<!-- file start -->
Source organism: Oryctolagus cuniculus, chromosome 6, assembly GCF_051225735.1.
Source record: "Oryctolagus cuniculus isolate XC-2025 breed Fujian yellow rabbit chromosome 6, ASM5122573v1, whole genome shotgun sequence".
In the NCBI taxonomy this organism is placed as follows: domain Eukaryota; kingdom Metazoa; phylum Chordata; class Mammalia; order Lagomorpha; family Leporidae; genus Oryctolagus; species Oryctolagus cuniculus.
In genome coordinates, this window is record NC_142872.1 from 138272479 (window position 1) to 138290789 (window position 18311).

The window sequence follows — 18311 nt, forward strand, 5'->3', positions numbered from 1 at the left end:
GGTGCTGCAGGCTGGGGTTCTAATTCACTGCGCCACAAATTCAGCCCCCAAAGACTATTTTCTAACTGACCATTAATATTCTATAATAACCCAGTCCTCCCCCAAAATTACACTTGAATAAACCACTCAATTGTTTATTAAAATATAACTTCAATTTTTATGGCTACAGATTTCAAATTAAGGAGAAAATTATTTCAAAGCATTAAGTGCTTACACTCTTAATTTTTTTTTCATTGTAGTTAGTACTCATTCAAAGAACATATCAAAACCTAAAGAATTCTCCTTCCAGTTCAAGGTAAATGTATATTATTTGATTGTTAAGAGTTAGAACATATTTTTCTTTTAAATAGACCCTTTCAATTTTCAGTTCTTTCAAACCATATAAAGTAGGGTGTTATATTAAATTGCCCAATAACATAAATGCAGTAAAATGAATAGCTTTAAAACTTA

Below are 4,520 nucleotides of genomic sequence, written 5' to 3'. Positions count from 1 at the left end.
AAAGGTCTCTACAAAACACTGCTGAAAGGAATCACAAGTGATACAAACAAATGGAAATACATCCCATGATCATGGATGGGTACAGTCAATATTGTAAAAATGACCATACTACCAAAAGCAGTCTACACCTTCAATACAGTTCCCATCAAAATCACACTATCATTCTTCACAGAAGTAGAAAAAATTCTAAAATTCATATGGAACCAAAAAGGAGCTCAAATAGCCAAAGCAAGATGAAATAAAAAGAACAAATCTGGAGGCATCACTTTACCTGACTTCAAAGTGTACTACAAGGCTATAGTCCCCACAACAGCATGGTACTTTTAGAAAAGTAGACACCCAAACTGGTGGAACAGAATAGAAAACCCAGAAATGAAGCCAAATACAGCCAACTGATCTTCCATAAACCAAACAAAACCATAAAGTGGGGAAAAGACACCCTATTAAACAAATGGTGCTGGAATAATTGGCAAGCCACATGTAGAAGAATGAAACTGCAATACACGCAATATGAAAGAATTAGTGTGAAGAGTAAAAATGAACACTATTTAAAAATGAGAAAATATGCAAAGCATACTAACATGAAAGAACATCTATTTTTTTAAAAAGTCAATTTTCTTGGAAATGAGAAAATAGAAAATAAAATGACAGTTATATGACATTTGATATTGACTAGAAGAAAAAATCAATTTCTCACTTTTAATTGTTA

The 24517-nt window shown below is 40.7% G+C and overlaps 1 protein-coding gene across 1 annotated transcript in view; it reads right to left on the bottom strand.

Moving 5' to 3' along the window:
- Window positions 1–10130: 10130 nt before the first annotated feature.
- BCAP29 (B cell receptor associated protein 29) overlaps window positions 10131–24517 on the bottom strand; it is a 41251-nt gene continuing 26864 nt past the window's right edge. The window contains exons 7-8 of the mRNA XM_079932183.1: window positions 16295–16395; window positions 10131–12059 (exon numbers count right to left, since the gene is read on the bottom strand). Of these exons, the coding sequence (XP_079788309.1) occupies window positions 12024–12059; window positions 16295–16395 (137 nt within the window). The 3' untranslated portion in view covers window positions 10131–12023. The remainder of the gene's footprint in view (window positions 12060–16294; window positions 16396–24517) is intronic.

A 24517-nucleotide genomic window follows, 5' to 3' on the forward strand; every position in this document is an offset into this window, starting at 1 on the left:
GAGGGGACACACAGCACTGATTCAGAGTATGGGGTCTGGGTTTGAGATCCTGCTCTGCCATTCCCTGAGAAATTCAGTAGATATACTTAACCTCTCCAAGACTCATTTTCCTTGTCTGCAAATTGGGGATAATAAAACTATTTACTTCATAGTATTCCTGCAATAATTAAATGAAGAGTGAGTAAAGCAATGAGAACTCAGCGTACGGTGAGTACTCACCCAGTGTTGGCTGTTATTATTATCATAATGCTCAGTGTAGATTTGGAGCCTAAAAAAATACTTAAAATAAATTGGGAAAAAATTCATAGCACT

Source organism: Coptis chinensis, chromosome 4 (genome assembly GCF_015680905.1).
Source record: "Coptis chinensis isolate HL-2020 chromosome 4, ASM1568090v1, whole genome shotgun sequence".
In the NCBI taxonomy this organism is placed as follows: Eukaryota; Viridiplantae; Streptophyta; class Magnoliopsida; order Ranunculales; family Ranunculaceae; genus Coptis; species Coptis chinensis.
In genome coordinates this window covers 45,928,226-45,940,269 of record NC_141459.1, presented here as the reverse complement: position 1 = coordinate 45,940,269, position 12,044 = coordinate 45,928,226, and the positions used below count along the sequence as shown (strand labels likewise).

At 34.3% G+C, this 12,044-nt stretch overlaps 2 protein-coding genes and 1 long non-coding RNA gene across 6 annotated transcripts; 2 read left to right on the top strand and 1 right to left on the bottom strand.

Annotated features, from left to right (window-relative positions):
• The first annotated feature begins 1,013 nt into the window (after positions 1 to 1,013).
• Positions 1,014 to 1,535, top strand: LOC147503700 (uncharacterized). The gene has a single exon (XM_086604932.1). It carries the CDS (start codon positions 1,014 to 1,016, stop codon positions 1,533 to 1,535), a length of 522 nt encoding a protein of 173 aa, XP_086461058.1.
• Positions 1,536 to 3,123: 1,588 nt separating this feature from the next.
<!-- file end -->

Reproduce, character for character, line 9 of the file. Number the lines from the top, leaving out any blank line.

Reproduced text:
The 24517-nt window shown below is 40.7% G+C and overlaps 1 protein-coding gene across 1 annotated transcript in view; it reads right to left on the bottom strand.